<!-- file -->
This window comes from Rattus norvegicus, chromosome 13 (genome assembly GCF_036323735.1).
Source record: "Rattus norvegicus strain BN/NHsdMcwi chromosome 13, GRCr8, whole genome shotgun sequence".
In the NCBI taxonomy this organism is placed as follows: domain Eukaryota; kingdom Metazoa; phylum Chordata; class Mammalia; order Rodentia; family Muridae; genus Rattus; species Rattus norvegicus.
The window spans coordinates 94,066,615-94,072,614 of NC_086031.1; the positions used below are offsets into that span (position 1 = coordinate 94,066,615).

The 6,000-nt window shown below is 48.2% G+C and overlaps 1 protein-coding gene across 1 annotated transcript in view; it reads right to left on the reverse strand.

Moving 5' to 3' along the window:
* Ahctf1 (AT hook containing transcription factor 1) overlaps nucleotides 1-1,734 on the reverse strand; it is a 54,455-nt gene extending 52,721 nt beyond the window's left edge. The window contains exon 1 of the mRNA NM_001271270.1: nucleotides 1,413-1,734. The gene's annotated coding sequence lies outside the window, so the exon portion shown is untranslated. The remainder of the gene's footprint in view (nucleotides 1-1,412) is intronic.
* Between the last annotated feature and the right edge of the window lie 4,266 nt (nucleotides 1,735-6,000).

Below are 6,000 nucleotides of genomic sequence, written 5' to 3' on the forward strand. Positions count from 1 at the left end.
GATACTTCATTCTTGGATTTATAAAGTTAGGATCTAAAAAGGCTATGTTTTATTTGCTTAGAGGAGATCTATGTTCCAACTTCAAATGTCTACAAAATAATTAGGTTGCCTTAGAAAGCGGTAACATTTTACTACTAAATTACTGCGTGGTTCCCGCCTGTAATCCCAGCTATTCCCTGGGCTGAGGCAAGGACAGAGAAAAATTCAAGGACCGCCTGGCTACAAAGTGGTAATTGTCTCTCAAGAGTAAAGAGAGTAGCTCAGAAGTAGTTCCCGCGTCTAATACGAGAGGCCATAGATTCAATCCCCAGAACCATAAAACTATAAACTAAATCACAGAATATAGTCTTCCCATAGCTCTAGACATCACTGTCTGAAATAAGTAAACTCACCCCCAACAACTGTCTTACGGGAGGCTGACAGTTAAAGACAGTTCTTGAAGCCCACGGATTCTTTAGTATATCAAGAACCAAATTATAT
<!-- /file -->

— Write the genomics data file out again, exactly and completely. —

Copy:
This window comes from Rattus norvegicus, chromosome 13 (genome assembly GCF_036323735.1).
Source record: "Rattus norvegicus strain BN/NHsdMcwi chromosome 13, GRCr8, whole genome shotgun sequence".
In the NCBI taxonomy this organism is placed as follows: domain Eukaryota; kingdom Metazoa; phylum Chordata; class Mammalia; order Rodentia; family Muridae; genus Rattus; species Rattus norvegicus.
The window spans coordinates 94,066,615-94,072,614 of NC_086031.1; the positions used below are offsets into that span (position 1 = coordinate 94,066,615).

The 6,000-nt window shown below is 48.2% G+C and overlaps 1 protein-coding gene across 1 annotated transcript in view; it reads right to left on the reverse strand.

Moving 5' to 3' along the window:
* Ahctf1 (AT hook containing transcription factor 1) overlaps nucleotides 1-1,734 on the reverse strand; it is a 54,455-nt gene extending 52,721 nt beyond the window's left edge. The window contains exon 1 of the mRNA NM_001271270.1: nucleotides 1,413-1,734. The gene's annotated coding sequence lies outside the window, so the exon portion shown is untranslated. The remainder of the gene's footprint in view (nucleotides 1-1,412) is intronic.
* Between the last annotated feature and the right edge of the window lie 4,266 nt (nucleotides 1,735-6,000).

Below are 6,000 nucleotides of genomic sequence, written 5' to 3' on the forward strand. Positions count from 1 at the left end.
GATACTTCATTCTTGGATTTATAAAGTTAGGATCTAAAAAGGCTATGTTTTATTTGCTTAGAGGAGATCTATGTTCCAACTTCAAATGTCTACAAAATAATTAGGTTGCCTTAGAAAGCGGTAACATTTTACTACTAAATTACTGCGTGGTTCCCGCCTGTAATCCCAGCTATTCCCTGGGCTGAGGCAAGGACAGAGAAAAATTCAAGGACCGCCTGGCTACAAAGTGGTAATTGTCTCTCAAGAGTAAAGAGAGTAGCTCAGAAGTAGTTCCCGCGTCTAATACGAGAGGCCATAGATTCAATCCCCAGAACCATAAAACTATAAACTAAATCACAGAATATAGTCTTCCCATAGCTCTAGACATCACTGTCTGAAATAAGTAAACTCACCCCCAACAACTGTCTTACGGGAGGCTGACAGTTAAAGACAGTTCTTGAAGCCCACGGATTCTTTAGTATATCAAGAACCAAATTATAT